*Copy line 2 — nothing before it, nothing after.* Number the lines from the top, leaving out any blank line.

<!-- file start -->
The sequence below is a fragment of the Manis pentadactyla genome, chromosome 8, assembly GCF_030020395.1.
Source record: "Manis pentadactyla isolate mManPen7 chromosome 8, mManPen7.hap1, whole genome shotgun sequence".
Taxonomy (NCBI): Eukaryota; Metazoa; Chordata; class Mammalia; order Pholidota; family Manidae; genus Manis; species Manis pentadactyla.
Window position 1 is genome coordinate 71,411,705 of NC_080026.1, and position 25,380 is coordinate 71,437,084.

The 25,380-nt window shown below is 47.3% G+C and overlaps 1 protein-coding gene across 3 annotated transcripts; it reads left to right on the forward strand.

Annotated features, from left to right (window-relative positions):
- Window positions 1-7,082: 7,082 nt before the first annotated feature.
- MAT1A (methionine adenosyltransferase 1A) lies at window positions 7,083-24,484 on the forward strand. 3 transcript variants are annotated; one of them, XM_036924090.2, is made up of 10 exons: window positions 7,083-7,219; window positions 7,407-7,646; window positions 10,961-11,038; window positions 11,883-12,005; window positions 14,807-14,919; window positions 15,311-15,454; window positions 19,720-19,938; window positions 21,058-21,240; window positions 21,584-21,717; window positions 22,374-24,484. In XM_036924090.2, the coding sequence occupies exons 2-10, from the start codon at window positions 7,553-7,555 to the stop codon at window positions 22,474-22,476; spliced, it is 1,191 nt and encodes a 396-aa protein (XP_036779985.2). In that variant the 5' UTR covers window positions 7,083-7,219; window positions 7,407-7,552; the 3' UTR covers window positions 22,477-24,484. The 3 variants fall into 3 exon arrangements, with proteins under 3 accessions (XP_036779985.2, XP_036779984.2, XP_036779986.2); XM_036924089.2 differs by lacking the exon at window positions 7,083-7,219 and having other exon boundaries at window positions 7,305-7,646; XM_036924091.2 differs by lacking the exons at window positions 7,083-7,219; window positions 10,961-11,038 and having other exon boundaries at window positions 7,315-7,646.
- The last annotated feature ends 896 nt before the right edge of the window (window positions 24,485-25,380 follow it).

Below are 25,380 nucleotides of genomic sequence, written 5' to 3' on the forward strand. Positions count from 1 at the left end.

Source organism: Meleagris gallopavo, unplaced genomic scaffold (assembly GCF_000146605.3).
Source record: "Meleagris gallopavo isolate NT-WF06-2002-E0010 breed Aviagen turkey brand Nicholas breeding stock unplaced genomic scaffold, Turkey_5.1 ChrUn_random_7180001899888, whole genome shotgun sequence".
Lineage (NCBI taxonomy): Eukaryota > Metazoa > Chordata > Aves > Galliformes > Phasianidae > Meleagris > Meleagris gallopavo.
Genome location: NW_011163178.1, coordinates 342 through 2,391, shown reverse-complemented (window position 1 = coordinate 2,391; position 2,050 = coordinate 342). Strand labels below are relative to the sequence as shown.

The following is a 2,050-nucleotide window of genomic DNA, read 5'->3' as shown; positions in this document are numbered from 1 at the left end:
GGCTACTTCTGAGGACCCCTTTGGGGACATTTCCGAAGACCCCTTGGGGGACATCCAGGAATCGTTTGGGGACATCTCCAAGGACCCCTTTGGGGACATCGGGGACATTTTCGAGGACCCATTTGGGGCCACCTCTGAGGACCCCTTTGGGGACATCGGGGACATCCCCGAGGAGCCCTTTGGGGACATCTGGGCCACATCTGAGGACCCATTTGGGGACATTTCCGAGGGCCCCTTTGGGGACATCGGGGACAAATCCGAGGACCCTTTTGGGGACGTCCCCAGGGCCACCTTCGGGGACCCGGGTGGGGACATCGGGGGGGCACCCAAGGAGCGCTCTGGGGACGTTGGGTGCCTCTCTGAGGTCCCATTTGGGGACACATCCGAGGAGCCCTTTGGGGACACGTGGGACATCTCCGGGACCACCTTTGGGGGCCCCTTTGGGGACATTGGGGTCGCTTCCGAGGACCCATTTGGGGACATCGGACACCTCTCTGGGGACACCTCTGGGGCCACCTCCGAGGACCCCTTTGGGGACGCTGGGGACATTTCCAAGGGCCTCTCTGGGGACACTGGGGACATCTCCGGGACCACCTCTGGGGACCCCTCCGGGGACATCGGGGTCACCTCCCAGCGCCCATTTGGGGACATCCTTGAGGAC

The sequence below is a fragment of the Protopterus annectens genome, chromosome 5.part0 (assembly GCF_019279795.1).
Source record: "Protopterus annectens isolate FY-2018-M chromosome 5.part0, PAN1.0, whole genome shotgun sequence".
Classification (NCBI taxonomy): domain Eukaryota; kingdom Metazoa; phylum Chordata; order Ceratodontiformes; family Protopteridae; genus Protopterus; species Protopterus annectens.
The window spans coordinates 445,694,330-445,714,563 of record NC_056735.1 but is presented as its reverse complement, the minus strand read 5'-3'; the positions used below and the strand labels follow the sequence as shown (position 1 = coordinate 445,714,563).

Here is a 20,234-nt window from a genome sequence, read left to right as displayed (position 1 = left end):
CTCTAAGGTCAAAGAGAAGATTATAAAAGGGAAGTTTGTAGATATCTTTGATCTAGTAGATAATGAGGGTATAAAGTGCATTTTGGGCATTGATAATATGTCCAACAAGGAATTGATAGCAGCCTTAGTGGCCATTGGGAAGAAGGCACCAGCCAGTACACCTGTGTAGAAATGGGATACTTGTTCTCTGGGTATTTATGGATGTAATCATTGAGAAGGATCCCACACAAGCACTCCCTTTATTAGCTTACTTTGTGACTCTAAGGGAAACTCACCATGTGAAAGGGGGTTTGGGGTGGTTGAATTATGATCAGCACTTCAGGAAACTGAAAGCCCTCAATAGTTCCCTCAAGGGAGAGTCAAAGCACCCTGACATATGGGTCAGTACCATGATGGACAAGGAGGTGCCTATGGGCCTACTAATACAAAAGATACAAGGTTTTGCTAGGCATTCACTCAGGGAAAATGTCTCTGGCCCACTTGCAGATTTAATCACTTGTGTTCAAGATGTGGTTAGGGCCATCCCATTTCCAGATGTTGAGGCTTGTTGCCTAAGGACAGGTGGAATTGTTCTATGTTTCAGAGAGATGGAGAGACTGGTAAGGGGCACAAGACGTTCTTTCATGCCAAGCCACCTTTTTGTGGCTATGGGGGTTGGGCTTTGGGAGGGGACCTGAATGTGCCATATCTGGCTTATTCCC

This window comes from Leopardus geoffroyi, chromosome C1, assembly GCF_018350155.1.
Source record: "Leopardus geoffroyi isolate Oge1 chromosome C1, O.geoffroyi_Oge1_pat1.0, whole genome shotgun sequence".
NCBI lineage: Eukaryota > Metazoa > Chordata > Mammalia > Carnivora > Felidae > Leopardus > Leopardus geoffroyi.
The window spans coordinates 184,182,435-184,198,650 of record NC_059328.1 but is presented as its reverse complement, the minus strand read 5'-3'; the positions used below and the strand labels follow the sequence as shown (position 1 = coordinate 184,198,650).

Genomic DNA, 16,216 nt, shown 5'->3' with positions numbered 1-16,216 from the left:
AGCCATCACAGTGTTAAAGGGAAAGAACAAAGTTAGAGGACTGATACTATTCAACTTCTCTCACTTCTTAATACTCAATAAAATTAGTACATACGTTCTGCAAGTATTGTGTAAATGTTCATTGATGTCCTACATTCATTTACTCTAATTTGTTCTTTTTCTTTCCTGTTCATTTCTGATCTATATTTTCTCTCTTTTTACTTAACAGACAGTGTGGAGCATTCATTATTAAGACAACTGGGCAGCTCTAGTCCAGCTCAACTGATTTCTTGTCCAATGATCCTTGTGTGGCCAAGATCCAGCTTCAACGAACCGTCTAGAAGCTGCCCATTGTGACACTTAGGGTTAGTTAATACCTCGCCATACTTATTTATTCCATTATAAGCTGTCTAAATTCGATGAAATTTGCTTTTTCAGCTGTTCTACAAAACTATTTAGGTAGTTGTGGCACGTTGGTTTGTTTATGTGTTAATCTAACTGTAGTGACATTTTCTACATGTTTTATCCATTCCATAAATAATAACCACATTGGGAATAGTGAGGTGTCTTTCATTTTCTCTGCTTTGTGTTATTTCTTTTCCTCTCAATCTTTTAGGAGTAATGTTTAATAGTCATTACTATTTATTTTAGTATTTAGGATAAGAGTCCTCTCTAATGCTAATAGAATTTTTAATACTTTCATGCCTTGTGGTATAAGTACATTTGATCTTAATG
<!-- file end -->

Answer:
Source record: "Manis pentadactyla isolate mManPen7 chromosome 8, mManPen7.hap1, whole genome shotgun sequence".